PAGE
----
Note: You may notice 1e100.net addresses if you monitor your outgoing processes. It is “a Google-owned domain name used to identify the servers in our network.” that Google uses to monitor safe sites and warn you about potential attack sites. See http://support.google.com/bin/answer.py?hl=en&answer=174717
AutoVer is a simple backup and version control application. If desired backed up files can be saved in versions with time stamps appended to file names for each time they are edited and saved or the user may just schedule full backups and fore go any versioning.
When the program launches a new ‘watcher’ should be created by clicking the folder icon on the far left (the one with the plus sign). In the tabbed settings window that follows a folder is chosen to be watched and the out put or destination folder is chosen as well. It is also possible to set the destination to be a FTP (with the associated details set up in the FTP tab) server so the files are backed up online.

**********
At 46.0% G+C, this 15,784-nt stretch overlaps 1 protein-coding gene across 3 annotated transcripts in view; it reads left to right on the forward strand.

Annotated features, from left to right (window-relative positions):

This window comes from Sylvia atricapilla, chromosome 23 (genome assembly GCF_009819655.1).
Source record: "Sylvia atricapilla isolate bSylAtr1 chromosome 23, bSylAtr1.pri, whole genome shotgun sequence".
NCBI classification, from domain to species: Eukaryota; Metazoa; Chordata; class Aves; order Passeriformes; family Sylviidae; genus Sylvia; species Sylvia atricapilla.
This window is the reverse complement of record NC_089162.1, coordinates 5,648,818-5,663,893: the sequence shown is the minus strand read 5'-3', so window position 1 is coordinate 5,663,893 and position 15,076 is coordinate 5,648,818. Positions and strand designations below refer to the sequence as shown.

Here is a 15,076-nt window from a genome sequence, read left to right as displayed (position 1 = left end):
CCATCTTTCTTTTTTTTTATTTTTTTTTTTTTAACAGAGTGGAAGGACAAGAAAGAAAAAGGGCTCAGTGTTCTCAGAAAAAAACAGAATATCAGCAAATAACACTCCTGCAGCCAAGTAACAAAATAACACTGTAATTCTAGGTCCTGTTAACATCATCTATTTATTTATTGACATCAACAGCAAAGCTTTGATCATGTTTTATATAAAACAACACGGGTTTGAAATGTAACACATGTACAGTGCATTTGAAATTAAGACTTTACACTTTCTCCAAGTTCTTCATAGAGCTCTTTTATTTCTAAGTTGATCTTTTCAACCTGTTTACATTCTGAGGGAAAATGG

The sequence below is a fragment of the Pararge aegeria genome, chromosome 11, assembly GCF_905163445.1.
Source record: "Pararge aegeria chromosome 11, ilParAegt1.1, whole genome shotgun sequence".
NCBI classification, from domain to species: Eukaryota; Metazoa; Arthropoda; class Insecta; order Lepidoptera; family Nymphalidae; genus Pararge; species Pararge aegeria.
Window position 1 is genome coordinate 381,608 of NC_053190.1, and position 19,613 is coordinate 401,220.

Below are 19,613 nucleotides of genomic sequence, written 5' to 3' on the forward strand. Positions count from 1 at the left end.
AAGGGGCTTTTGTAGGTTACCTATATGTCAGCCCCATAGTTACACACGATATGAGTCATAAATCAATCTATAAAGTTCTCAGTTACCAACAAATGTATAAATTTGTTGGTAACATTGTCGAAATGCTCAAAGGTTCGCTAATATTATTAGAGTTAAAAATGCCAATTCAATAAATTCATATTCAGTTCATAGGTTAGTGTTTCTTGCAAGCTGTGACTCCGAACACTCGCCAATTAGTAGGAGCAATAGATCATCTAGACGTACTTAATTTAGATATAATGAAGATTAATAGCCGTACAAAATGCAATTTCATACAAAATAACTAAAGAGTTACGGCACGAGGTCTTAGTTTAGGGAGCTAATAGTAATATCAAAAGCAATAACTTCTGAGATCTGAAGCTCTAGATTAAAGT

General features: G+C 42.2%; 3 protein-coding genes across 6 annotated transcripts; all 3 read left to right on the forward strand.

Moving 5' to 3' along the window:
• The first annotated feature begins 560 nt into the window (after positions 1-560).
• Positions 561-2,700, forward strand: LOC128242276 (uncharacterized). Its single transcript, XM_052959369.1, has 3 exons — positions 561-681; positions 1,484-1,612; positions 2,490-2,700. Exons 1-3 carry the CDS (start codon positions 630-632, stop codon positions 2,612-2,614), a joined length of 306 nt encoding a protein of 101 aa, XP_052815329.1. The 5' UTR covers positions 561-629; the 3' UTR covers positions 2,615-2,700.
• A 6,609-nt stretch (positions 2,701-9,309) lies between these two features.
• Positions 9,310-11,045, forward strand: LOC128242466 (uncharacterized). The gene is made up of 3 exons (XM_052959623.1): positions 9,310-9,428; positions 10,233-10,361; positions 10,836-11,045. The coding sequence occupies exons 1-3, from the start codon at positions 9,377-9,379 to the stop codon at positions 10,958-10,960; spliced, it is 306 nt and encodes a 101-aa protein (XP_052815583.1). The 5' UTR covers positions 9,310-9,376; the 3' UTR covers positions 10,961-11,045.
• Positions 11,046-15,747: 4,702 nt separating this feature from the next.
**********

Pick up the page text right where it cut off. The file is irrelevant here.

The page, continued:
The Advanced tab has settings for including and excluding file types and additional options for things like ‘Settling Time’ which is the amount of time AutoVer waits after a file is saved to generate backups and ‘Run On Copy’ which allows a program to be launched to do any necessary processing (such as encoding a video) on the saved and to be backed up file.
The Versioning tab can be left unused if ‘None’ is chosen under the ‘Versioning Mode’. ‘Version all backup files’ adds the configurable and aforementioned timestamp and backs up the saved file. If hours, minutes and seconds are chosen the files are backed up by time period. ‘Version Previous backup files’ generates only one backup so that an initial or earliest version of a file is available. It is also possible to delete or archive old backups by using the ‘For versions older than’ setting.
The folder with gear icon to the right of the main program interface lets a user set up external applications that will be used in conjunction with the Backup Explorer (folder with magnifying glass icon) window. The programs associated for compare, text and images will be used from within AutoVer’s Backup Explorer. Here is also the place to restore and delete backups by right clicking previous versions in the far right of the Backup Explorer window.